2.13.2011 New York Times Digest

1. “The Computer Made Me Do It”

“Humanity is migrating to cyberspace.”

2. “No Argument: Thomas Keeps 5-Year Silence”

“If he is true to form, Justice Thomas will spend the arguments as he always does: leaning back in his chair, staring at the ceiling, rubbing his eyes, whispering to Justice Stephen G. Breyer, consulting papers and looking a little irritated and a little bored. He will ask no questions.”

3. “Miriam Hansen, a Scholar of Cinema, Dies at 61”

“If films are made to be seen, then they engender, in turn, particular ways of seeing.”

4. “Indomitable Russell Values One Accolade Above the Rest”

“When he was about 77, my father and I were talking. And he said: ‘You know, you’re all grown up now, and I want to tell you something. You know, I am very proud of the way you turned out as my son, and I’m proud of you as a father.'”

5. “Assessing Sloan: Call Him Coach”

“Fed up with Sloan’s postgame harangue about a Utah Jazz loss, the 7-foot-2 Ostertag chucked the handiest missile he could find at the silver-haired Sloan. Witnesses said Sloan simply ducked and continued his lecture unfazed.”

6. “Adam Smith, Marriage Counselor”

“One secret, my co-author and I concluded, was to think like an economist: apply the rational laws of Adam Smith, as well as recent findings about why we do some of the weird things we do — mining the field of behavioral economics — to increase marital happiness.”

7. “Psst, So-and-So’s Got a Crush”

“If an extraterrestrial appeared before me and demanded to know why the human race should not be vaporized, I’d take him to a Prince concert. I’d also introduce him to the Dalai Lama, but I wouldn’t want to skip Prince.”

8. “Hollywood’s Whiteout”

“With a few exceptions … it was perhaps the whitest year for Hollywood since the post-Richard Pryor, pre-Spike Lee 1980s.”

9. “Steven Tyler Escapes From Idolatry”

“In that moment Mr. Tyler was both deeply practiced and deeply humane.”

10. “The Dirty Little Secrets of Search”

“The digital age’s most mundane act, the Google search, often represents layer upon layer of intrigue.”

11. “Shorter E-Books for Smaller Devices”

“We are seeing a new category take shape that reflects a new paradigm of what it means to read on a new device.”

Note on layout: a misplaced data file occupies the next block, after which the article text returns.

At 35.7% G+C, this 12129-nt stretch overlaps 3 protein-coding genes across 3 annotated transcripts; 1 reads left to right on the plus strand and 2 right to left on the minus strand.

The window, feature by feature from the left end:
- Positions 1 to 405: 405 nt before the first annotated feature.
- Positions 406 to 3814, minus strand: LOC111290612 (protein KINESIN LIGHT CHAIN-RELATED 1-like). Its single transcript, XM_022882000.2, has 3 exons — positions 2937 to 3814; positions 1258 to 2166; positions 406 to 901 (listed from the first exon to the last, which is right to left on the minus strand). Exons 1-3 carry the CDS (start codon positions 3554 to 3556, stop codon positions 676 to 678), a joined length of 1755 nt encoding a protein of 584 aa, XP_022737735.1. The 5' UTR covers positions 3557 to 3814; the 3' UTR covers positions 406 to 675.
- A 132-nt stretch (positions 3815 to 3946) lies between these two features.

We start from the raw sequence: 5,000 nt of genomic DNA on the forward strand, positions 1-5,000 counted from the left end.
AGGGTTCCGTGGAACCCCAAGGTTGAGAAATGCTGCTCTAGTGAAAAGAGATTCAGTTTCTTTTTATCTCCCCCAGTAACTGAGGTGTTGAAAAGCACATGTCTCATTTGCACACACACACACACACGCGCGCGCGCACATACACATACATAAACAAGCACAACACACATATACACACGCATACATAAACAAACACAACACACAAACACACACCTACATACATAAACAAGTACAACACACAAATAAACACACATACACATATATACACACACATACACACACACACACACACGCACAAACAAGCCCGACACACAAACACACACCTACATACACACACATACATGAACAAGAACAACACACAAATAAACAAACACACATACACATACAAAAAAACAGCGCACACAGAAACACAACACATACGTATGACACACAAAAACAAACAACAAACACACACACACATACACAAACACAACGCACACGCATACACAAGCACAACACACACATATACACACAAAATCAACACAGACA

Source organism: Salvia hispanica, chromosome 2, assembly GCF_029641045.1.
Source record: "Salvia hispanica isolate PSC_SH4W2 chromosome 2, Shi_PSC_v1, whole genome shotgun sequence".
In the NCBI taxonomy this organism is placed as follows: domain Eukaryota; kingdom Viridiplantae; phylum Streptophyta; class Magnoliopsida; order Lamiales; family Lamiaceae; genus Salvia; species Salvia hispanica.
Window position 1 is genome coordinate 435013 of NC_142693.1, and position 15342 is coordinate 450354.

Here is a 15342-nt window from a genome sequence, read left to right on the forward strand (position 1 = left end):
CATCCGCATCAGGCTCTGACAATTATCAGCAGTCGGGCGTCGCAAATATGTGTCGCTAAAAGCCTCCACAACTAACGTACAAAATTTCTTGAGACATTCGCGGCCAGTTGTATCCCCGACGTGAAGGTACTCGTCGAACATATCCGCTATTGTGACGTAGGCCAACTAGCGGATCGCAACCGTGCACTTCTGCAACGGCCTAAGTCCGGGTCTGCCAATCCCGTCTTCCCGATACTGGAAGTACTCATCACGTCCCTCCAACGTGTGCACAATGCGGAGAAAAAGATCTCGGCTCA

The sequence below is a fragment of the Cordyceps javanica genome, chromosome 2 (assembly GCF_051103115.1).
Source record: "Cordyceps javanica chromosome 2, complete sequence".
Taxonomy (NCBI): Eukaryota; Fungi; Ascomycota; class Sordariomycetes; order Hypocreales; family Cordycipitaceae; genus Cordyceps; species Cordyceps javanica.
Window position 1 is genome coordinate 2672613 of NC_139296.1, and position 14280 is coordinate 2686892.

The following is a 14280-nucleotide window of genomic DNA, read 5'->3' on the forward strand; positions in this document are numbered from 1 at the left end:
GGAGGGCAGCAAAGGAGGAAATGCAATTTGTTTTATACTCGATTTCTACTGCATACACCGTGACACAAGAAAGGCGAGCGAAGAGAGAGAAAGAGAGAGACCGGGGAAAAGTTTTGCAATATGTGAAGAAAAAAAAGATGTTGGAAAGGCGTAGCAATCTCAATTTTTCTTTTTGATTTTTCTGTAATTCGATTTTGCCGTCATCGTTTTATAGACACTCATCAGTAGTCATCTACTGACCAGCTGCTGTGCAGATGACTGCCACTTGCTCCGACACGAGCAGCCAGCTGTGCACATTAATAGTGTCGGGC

12. “Why Innovation Doffs an Old Hat”

“The tools we use also bear marks of the evolutionary process from which they arose.”

13. “The Closing of the American Erotic”

“American filmmakers shy away from sex, especially the hot, sweaty kind. The old production code might have crumbled in the 1960s and couples can now share a bed, but the demure fade to black and the prudish pan — coitus interruptus via a crackling fire and underwear strewn across the floor — endures.”

14. “Table Disservice”

“Unwholesome things have always happened wherever people drink coffee together.”

15. “Fun Stuff”

“Best of all, we don’t even have to deal with these collections as physical things; we can simply enjoy them as digital presentations. It is everything we love about stuff — but without the stuff.”

16. “Coffee’s Slow Dance”

“I followed the lead of the professionals and started buying gear — a grinder, a drip cone, a pouring kettle — that was simple, functional and beautiful. They were low-tech, high-fidelity gadgets that cost $15 to $50 and changed how I make coffee. For the most part, the key components came from Japan.”

17. “Daniel Bell, Master Builder”

“To submerge Bell’s career into a generational or ideological subculture is to obscure the breadth of his ambition, which verged on the Faustian in its quest for totalizing knowledge. Others might formulate more novel arguments, or present them with more élan. But no one read so much and so diligently recorded it all. Bell’s major books … contain whole libraries of thought, ancient and modern, on philosophy, sociology and psychology, economics and technology, history and law, with excursions into literary theory and computer science.”


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